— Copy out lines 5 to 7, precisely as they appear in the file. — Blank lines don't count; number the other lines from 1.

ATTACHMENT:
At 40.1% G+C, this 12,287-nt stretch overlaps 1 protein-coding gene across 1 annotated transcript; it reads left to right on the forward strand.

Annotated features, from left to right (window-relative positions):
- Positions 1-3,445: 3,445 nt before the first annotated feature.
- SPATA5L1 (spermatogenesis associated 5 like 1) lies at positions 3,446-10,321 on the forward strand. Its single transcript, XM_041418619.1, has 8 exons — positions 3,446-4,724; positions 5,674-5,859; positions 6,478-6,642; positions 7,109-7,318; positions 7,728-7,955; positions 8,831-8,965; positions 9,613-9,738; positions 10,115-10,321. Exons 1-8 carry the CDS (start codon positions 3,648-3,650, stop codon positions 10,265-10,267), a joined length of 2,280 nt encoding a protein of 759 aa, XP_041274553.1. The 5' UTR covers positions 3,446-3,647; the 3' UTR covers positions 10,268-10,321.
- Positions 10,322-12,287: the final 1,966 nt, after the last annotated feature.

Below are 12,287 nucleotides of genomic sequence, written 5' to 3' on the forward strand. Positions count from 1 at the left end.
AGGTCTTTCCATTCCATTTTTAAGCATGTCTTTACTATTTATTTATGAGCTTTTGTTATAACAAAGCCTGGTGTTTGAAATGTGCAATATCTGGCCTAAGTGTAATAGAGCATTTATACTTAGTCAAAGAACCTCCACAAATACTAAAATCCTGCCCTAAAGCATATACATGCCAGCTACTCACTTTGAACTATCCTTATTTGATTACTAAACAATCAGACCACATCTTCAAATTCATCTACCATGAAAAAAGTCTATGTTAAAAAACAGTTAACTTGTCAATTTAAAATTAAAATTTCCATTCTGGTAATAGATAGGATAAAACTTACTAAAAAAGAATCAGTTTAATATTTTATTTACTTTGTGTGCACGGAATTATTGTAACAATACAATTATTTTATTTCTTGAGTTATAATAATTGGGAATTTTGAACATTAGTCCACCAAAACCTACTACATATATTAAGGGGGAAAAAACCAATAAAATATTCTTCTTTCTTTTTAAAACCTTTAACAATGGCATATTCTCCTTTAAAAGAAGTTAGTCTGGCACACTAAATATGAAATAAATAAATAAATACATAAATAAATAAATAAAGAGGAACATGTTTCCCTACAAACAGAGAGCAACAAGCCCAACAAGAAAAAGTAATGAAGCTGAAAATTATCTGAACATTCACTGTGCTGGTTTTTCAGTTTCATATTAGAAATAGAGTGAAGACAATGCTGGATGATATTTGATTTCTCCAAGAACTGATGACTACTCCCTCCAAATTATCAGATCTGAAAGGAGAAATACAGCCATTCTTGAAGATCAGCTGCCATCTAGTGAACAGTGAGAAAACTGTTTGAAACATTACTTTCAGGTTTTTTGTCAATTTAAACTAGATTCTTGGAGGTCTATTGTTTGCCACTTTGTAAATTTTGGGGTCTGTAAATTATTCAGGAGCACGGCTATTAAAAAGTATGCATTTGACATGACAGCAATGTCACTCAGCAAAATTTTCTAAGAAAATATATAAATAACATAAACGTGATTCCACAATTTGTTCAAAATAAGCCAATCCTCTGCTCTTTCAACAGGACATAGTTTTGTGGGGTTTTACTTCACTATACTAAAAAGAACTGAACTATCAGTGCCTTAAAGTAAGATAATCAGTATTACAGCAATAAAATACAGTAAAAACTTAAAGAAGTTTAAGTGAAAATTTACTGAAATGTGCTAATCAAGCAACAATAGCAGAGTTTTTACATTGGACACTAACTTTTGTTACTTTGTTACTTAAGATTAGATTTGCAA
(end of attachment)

- Positions 10,322-12,287: the final 1,966 nt, after the last annotated feature.

Below are 12,287 nucleotides of genomic sequence, written 5' to 3' on the forward strand. Positions count from 1 at the left end.
AGGTCTTTCCATTCCATTTTTAAGCATGTCTTTACTATTTATTTATGAGCTTTTGTTATAACAAAGCCTGGTGTTTGAAATGTGCAATATCTGGCCTAAGTGTAATAGAGCATTTATACTTAGTCAAAGAACCTCCACAAATACTAAAATCCTGCCCTAAAGCATATACATGCCAGCTACTCACTTTGAACTATCCTTATTTGATTACTAAACAATCAGACCACATCTTCAAATTCATCTACCATGAAAAAAGTCTATGTTAAAAAACAGTTAACTTGTCAATTTAAAATTAAAATTTCCATTCTGGTAATAGATAGGATAAAACTTACTAAAAAAGAATCAGTTTAATATTTTATTTACTTTGTGTGCACGGAATTATTGTAACAATACAATTATTTTATTTCTTGAGTTATAATAATTGGGAATTTTGAACATTAGTCCACCAAAACCTACTACATATATTAAGGGGGAAAAAACCAATAAAATATTCTTCTTTCTTTTTAAAACCTTTAACAATGGCATATTCTCCTTTAAAAGAAGTTAGTCTGGCACACTAAATATGAAATAAATAAATAAATACATAAATAAATAAATAAAGAGGAACATGTTTCCCTACAAACAGAGAGCAACAAGCCCAACAAGAAAAAGTAATGAAGCTGAAAATTATCTGAACATTCACTGTGCTGGTTTTTCAGTTTCATATTAGAAATAGAGTGAAGACAATGCTGGATGATATTTGATTTCTCCAAGAACTGATGACTACTCCCTCCAAATTATCAGATCTGAAAGGAGAAATACAGCCATTCTTGAAGATCAGCTGCCATCTAGTGAACAGTGAGAAAACTGTTTGAAACATTACTTTCAGGTTTTTTGTCAATTTAAACTAGATTCTTGGAGGTCTATTGTTTGCCACTTTGTAAATTTTGGGGTCTGTAAATTATTCAGGAGCACGGCTATTAAAAAGTATGCATTTGACATGACAGCAATGTCACTCAGCAAAATTTTCTAAGAAAATATATAAATAACATAAACGTGATTCCACAATTTGTTCAAAATAAGCCAATCCTCTGCTCTTTCAACAGGACATAGTTTTGTGGGGTTTTACTTCACTATACTAAAAAGAACTGAACTATCAGTGCCTTAAAGTAAGATAATCAGTATTACAGCAATAAAATACAGTAAAAACTTAAAGAAGTTTAAGTGAAAATTTACTGAAATGTGCTAATCAAGCAACAATAGCAGAGTTTTTACATTGGACACTAACTTTTGTTACTTTGTTACTTAAGATTAGATTTGCAA